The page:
Instead of outlining the entire product development process as part of a project, and seeking approval for the entire budget, the lean business case focuses on short-term goals and estimates for completing the product. For example, product management teams can present specific objectives, such as creating the MVP and Epics that can be a product or an iteration to test the viability of the product before the next iteration, and allocate short-term funding to meet those objectives. 

To speed up execution and reduce idle time, instead of funding projects, in Agile frameworks, they prefer the creation of cross-functional teams that are delivering products or solutions continuously and the team will have a fixed recurring budget and is right sized in different intervals (maybe quarterly, or yearly). In effect bringing new ideas to the team as opposed to building the team around the project.


Cost Control and Decision Points

Illustration: time managementAgile's lean business case also emphasizes cost control by allocating funds incrementally. The process of breaking down the product development into smaller manageable iterations ensures that funds are used efficiently and offers the flexibility to pivot or stop a project if initial reviews reveal problems. As a result, agile planning allows informed decision-making, preventing the overcommitment of resources early in the product development.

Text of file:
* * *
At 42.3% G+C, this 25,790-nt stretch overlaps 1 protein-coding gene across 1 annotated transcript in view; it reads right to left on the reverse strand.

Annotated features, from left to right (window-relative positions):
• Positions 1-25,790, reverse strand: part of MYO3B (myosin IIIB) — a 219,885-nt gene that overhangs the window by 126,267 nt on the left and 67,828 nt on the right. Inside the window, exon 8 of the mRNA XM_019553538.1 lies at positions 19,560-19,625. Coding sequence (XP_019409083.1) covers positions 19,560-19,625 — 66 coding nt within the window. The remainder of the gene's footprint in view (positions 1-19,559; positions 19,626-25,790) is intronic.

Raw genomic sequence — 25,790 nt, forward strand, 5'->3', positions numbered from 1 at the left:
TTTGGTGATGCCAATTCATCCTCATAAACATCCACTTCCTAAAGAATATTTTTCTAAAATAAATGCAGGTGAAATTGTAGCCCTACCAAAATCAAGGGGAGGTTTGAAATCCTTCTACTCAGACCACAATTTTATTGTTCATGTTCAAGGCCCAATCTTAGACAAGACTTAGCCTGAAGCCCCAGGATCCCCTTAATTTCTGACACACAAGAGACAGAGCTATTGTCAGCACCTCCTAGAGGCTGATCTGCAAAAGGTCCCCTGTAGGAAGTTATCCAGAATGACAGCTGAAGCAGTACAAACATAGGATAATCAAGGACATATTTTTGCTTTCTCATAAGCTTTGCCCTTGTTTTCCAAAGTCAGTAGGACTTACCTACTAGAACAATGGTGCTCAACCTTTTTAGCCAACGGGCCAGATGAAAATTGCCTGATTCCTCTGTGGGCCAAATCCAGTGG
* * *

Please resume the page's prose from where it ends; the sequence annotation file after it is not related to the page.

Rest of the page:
The Iterative Approach to Building Products

The agile framework starts by building the MVP to showcase the product's unique selling points. Iterative testing cycles, consumer presentations, and feedback gathering lead to improvements before moving on to the next feature. 

Continuous testing and iteration provide valuable insights, confirming the viability of the product vision and ensuring the correct product-market fit.


Encourages Adaptation and Flexibility

Agile product development is flexible and adaptable, allowing for changes as new insights arise. When using a product roadmap effectively, this approach also ensures alignment with the company's vision, even if that vision evolves over time.


Supports Strategic Investment

The budgetary approval process in agile allows the company to focus on immediate needs and outcomes and ensures resources are used efficiently and effectively. This approach also helps to reduce the financial risk to the business. 


Product Roadmaps: An Essential Tool in Product Development

The choice of whether to implement agile or phase gate largely depends on the type of industry and product you are creating. Whichever process you choose, product roadmap management software can help you to reach your goals. Check out these resources for useful tips for product managers, and book a free demo to see how Gocious can work for you. 

Topics: Product Management, Product Development